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Tuesday, December 10, 2013

Lesson ~ Depression and Mental Health

Taught by Jeanine M.

From the talk:
'Like a Broken Vessel by Elder Jeffrey R. Holland'

In the last conference, in Elder Holland's talk he refers to the scripture in Psalms that compares the feeling of hopelessness to being a broken vessel. (Psalm 32:12)  
In the parable of the cracked pot, we are reminded that even a vessel that is cracked still has a purpose.

Elder Holland declares that; we should feel no more shame in acknowledging a battle with high blood pressure or a tumor than the afflictions of mental illness.

Why is there a stigma?  
Have things improved?  

In our discussion we realized that most of  us were raised in an environment where mental illness existed but was never discussed and was often kept secret.  Even today, hurtful things are said to those suffering from mental illnesses and to their families.  Things need to change and we will start now in our neighborhood.  Even though we should be willing to talk about and treat mental health in the same way we talk about and treat our physical health, we can recognize that mental health issues are much more varied and much less understood.  This just requires us to be more understanding of others and more patient with ourselves.

The Center for Disease control and Prevention reports that 1 in 10 adults will suffer from depression or anxiety and in 2010, suicide was the 2nd leading cause of death in ages 12-17.  1 in every 5 families will be affected  by depression.

This was such a landmark talk because an apostle recognized how widespread depression is.  He names several prominent people as well as himself that suffered from deep depression.  He also acknowledges that it is not always a result of sin or adversity, but it can be part of our mortal existence.  He mentions that everyone experiences discouragement and a certain level of depression.  He wants us to differentiate between this and clinical depression.  He says, "I am speaking of something more serious, of an affliction so severe that it significantly restricts a person's ability to function fully... a dark night of the mind and spirit that is more than mere discouragement."

He poses the question, "How do we respond when we or someone we love is confronted with challenges?" First and foremost if the depression or anxiety is debilitating, seek the advice of trained professionals.  Elder Holland says, "Be honest with them, prayerfully and responsibly consider the counsel they give and the solutions they prescribe.  Our Heavenly Father expects us to use all of the marvelous gifts he has provided in this glorious dispensation."  

He gives more suggestions that I divided into three categories.  

This is what he says about each of them:

Have Faith:  Never harden your heart, seek counsel, ask for priesthood blessings, faithfully pursue the time-tested devotional practices that bring the spirit into your life, never lose faith in a Father in Heaven that loves you more than you can comprehend.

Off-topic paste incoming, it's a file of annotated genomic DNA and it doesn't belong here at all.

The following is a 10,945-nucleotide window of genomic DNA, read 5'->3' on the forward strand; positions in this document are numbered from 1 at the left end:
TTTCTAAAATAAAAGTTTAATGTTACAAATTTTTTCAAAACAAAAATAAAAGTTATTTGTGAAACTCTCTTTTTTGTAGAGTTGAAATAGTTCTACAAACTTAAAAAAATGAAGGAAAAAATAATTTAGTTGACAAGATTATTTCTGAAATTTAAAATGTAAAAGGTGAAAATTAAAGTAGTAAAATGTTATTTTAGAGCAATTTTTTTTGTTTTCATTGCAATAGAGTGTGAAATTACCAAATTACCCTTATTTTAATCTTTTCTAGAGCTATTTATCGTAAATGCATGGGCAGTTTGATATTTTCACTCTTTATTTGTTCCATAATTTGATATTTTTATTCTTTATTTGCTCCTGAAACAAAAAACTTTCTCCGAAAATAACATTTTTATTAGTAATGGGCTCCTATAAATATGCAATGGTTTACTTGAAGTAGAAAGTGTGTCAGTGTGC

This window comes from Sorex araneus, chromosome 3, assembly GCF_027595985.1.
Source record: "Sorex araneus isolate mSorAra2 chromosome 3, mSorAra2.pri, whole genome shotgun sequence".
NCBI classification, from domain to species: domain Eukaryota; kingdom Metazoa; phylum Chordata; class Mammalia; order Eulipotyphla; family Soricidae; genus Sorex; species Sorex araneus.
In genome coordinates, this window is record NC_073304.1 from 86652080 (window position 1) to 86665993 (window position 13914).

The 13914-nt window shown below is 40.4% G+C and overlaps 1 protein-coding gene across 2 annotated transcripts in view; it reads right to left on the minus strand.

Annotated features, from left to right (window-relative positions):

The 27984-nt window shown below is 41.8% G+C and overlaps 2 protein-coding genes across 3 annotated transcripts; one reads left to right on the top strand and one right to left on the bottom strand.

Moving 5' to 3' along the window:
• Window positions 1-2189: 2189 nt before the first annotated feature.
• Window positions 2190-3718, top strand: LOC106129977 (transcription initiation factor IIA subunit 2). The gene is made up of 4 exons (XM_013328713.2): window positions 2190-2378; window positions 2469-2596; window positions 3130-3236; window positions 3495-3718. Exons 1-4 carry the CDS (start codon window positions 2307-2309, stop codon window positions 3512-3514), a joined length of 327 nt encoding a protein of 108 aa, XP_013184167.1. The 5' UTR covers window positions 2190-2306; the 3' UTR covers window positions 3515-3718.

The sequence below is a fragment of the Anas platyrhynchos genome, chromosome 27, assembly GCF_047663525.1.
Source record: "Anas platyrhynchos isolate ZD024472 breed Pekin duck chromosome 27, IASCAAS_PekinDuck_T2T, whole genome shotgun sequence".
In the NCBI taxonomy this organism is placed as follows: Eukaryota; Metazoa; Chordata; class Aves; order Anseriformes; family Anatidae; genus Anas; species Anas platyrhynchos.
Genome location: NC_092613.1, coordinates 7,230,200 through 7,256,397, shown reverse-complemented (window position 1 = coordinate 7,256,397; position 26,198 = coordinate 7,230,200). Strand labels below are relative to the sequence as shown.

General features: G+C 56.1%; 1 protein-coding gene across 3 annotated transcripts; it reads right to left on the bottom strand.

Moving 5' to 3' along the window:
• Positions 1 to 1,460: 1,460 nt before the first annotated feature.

Have Hope:  Hope is never lost, take the sacrament and hold fast to the promises of the atonement, believe in miracles, trust in the fallen world we chose to come to, if the bitter cup does not pass; drink it and be strong, trusting in better days ahead.

Have Charity:  We should show compassion to each other, be nonjudgmental, merciful and kind.

He counsels us to watch for stress indicators and try to prevent illnesses when we can.  Be on the lookout for fatigue and take time to 'replenish and refill.'  

Neal A. Maxwell advised us to learn to;
"discern between divine discontent 
and the devil's dissonance." 

Tina S. shared with us about a day when she was really down, everything just seamed like it was so hard. She just laid her head down on the counter and cried. Then recognizing those feelings come from Satan, she decided she wasn't going to let him 'win'!  She stood up and announced out loud to Satan, "I'm going to clean my toilets, you can't do that, you don't have a body"!!  When she was done she felt better knowing she had won the battle that day! 

We want to change things by starting in our own ward and neighborhood, having more charity and choosing not to judge and by opening up one to another. One sister shared a remarkable story of a family whose schizophrenic brother killed his sister and her friend.  They have shown charity toward him by helping him get the help he needs and still treating him as a member of their family.

In the same Psalm that references a broken vessel, David declares, "In thee, O Lord, do I put my trust; let me never be ashamed; deliver me in the righteousness."

It really is through believing in Christ's Atonement that we can be healed from the mental illnesses that plague us.  May we seek professional help, have faith, hope and give encouragement to those who suffer by being charitable, kind and loving. 
See: Moroni 7:42-48

Elder Holland says, Though we may feel we are "like a broken vessel," as the Psalmist says, we must remember, that vessel is in the hands of the divine potter.  Broken minds can be healed just the way broken bones and broken hearts are healed.  While God is at work making those repairs, the rest of us can help by being merciful, nonjudgmental, and kind. 

Know that if you suffer from anxiety or depression you are NOT ALONE!  
All of us if not struggling from it ourselves, have someone we know that struggles with it.  Do not be afraid to talk about with each other.  

Let us put our arms around each other in compassion and love, lifting and supporting one another as Sisters of our Divine Heavenly Father.

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